Fordham Hosts “Future of Islam” Discussion


Reza Aslan speaks at the “My Generation: Muslim Millennials on the Future of Islam” event in the Pope Auditorium on Oct. 17 (Weiyu Li/The Observer)


Weiyu Li
Reza Aslan speaks at the “My Generation: Muslim Millennials on the Future of Islam” event in the Pope Auditorium on Oct. 17. (Weiyu Li/The Observer)

On Oct. 17, Fordham College at Lincoln Center (FCLC) hosted “My Generation: Muslim Millennials on the Future of Islam,” which featured a panel of five prominent Muslims speaking on the future of the Muslim community in the United States.

The panel included Reza Aslan, author of “No God but God: The Origins, Evolution and Future of Islam Beyond,” along with Musa Sayeed, director and screenwriter of “Valley of Saints.” Two community organizers sat on the panel: Lidna Sarsour, the director of the Arab American Association of New York, and Nadia Roumani, director of the American Muslim Civil Leadership Institute. Khalid Latif, chaplain at New York Univeristy (NYU) was also a panelist.

Nusrat Jahan, FCLC ’13 and president of the Muslim Student Association (MSA), said that as an active young Muslim, the event was easy to relate to because the overall topic of discussion specifically targeted the Muslim youth. “This event means a lot to the e-board and MSA because it was about young Muslims. We could relate to the speakers and the discussions because we were born before 9/11,” Jahan said.

Each speaker that was featured on the panel offered differing viewpoints about the future of Muslim communities in the United States. Subtopics rose out of the general prompt, concerning the roles of sexual orientation, wealth and education in the American-Muslim community.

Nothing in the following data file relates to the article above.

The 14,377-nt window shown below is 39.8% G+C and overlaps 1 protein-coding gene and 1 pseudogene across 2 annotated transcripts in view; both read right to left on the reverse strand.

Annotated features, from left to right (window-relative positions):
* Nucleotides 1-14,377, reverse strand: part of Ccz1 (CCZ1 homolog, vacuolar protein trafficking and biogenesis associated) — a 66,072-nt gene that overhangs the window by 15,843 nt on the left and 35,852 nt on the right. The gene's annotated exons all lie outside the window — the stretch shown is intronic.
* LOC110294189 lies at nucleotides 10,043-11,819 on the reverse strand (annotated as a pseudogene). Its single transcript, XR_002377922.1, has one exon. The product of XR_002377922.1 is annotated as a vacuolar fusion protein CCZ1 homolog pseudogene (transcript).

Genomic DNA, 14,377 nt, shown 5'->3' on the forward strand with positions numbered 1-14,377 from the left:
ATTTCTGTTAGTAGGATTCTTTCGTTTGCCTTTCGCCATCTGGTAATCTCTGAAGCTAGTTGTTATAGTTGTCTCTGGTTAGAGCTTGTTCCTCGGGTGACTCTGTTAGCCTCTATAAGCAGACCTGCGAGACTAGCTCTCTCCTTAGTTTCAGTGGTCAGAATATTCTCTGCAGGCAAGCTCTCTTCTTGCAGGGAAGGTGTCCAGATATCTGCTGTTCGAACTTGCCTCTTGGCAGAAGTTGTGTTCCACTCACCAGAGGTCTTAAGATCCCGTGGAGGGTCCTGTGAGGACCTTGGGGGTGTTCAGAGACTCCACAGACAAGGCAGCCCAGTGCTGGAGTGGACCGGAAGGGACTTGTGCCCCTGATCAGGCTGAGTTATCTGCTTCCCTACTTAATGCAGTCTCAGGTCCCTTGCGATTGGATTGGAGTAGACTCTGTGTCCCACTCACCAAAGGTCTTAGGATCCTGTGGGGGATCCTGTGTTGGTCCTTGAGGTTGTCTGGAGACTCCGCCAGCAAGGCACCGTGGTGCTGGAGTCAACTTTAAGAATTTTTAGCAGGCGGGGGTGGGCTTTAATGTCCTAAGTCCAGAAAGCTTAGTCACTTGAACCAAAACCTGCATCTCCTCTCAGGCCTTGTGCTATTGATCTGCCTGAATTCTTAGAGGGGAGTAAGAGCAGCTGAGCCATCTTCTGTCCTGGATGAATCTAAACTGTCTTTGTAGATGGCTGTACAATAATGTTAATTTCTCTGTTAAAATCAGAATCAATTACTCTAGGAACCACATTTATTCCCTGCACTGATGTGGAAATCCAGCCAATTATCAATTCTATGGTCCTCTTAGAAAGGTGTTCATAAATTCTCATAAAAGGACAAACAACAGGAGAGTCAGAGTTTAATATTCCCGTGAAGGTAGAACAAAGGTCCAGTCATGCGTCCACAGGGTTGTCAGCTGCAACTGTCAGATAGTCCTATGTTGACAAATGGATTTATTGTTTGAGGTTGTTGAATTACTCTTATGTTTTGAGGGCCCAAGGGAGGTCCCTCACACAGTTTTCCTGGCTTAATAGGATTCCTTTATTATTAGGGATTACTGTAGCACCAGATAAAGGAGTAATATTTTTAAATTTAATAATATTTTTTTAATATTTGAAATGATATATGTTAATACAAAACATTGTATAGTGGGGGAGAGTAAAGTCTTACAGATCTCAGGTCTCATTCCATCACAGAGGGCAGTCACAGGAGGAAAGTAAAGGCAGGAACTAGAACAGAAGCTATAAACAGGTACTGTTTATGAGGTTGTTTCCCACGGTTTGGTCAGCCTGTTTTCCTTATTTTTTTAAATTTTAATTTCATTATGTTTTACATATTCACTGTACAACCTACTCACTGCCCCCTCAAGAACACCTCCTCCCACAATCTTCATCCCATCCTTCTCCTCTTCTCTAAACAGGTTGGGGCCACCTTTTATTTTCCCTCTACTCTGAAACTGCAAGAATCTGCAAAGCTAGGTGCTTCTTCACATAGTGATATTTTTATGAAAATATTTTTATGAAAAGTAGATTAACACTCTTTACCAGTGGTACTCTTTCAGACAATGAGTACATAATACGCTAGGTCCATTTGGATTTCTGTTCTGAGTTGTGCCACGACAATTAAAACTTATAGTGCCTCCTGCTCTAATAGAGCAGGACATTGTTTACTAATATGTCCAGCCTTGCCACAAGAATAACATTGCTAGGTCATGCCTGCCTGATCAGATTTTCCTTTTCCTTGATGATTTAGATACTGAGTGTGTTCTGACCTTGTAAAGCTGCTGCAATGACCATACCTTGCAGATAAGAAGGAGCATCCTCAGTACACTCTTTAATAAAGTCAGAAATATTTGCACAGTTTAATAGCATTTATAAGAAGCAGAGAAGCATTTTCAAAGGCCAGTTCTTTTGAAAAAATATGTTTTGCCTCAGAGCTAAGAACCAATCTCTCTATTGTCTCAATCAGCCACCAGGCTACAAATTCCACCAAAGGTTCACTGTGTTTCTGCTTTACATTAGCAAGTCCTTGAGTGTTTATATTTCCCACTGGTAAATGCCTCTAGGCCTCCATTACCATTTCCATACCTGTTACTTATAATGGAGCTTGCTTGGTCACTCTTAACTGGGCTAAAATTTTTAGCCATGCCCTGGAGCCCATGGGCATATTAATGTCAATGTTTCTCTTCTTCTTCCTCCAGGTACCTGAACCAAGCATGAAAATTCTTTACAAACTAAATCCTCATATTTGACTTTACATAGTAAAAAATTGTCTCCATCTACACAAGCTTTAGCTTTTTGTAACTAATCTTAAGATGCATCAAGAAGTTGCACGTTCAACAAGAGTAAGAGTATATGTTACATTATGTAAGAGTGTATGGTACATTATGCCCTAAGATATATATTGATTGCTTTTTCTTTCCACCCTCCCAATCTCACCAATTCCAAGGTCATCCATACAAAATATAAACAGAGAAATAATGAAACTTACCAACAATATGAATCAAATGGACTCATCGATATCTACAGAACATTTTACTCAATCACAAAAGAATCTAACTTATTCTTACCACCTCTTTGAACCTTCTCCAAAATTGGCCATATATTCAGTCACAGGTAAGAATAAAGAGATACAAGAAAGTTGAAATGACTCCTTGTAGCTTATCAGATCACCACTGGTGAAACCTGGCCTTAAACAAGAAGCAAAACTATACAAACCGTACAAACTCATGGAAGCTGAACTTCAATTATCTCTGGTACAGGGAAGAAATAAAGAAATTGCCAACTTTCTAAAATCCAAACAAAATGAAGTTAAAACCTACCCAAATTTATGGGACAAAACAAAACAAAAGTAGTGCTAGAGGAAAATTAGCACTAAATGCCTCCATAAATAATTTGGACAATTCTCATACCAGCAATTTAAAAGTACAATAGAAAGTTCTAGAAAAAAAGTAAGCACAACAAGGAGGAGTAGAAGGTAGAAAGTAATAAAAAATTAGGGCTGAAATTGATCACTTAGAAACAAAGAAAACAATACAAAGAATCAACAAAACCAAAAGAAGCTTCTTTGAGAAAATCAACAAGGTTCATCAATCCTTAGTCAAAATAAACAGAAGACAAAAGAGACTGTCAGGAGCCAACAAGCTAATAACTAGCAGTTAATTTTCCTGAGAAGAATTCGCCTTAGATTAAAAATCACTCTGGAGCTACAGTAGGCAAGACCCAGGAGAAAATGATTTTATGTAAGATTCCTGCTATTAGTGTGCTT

The differences among the panelists are what excited Adjunct Professor Hussein Rashid, who attended the conference and is a colleague of some of the individuals who were present that evening. “You have these really great Muslims as activists, as academics and as faith leaders coming together and sharing their thoughts about what the American-Muslim community looks like, and not agreeing – which I think is really important because we are not talking about one community,” Rashid said.

Some FCLC students who are not of the Islamic faith found themselves connecting with the panelists because of their shared interests, professions and creative personalities. “Musa, the filmmaker, resonated with me because of the way he talked about his passion as a filmmaker,” Maximilian Kempf, FCLC ’13, said.

One of the panelists, Nadia Roumani, spoke of the need for Muslims to be more active in politics. Jahan also connected with this topic of discussion because of her political science major at FCLC. “Nadia talked about how important politics really are. She talked about this model society that Muslims believe we all live in, and she said that we need to separate ourselves from it, and become politically active,” Jahan said.

Some of the panelists will be returning to FCLC to speak at Rashid’s “Muslims in America” theology course. “I am very happy that being at Fordham has allowed me to invite guest speakers. We are hoping to have Linda Sarsour and Nadia Roumani in my class,” Rashid said. “Our first talk is going to be with Darya Shaikh who is the executive director of the One Voice foundation, which is dedicated to bringing peace to the Middle East. That will be held on Monday, Oct. 22 in Lowenstein 912.”